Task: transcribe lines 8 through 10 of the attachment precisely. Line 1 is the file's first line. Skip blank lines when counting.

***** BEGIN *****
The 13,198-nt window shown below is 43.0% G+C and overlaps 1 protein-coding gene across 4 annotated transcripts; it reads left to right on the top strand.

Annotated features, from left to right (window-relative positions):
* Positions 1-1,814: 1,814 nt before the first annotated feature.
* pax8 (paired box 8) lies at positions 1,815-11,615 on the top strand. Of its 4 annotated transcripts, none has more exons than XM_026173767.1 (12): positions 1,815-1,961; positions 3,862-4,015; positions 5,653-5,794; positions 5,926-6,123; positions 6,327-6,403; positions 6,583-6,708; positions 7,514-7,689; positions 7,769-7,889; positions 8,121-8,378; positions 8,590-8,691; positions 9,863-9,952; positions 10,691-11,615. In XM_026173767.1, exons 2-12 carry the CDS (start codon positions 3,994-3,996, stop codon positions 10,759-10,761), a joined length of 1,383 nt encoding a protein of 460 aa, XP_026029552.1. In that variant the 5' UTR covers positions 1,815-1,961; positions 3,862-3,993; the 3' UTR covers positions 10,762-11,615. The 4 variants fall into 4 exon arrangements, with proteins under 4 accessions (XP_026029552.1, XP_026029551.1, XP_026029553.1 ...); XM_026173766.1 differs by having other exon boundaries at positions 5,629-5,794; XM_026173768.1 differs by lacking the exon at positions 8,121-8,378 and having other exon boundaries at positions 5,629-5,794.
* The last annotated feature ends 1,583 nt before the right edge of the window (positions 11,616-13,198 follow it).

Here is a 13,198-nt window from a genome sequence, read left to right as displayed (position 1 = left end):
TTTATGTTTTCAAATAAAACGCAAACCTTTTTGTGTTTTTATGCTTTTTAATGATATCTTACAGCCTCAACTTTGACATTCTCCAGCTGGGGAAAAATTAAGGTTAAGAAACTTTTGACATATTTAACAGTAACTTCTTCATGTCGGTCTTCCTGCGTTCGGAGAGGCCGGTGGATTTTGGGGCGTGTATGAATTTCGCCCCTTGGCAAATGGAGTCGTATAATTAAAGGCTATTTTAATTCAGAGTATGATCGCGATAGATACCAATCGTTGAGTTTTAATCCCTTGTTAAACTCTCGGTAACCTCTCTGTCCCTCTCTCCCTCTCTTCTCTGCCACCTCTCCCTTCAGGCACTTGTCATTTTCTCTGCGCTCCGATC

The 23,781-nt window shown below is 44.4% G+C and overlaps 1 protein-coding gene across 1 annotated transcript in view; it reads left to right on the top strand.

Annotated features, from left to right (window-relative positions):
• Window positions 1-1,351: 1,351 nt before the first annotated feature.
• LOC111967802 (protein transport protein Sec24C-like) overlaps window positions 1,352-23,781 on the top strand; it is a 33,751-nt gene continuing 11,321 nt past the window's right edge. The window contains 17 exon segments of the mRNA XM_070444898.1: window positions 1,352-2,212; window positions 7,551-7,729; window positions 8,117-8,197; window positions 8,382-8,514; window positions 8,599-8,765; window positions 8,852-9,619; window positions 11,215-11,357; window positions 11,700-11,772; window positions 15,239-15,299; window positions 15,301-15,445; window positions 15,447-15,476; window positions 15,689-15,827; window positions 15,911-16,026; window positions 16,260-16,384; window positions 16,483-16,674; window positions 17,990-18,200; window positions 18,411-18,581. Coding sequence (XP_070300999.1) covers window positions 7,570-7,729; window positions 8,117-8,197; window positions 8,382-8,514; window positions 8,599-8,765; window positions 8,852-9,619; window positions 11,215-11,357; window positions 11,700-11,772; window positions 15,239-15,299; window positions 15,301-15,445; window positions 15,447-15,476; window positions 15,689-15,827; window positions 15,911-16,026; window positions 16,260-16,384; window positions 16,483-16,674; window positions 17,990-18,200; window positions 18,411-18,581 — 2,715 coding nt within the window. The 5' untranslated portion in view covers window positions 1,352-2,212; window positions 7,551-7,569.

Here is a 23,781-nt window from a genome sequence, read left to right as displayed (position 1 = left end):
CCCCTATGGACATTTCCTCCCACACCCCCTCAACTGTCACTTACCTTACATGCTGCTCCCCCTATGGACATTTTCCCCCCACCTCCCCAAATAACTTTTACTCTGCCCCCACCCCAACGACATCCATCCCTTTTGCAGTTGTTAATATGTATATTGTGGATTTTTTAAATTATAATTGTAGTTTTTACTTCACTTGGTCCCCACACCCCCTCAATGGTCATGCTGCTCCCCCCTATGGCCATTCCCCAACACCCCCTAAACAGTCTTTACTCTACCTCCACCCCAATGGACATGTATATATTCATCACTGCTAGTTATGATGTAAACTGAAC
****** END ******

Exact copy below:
The 23,781-nt window shown below is 44.4% G+C and overlaps 1 protein-coding gene across 1 annotated transcript in view; it reads left to right on the top strand.

Annotated features, from left to right (window-relative positions):
• Window positions 1-1,351: 1,351 nt before the first annotated feature.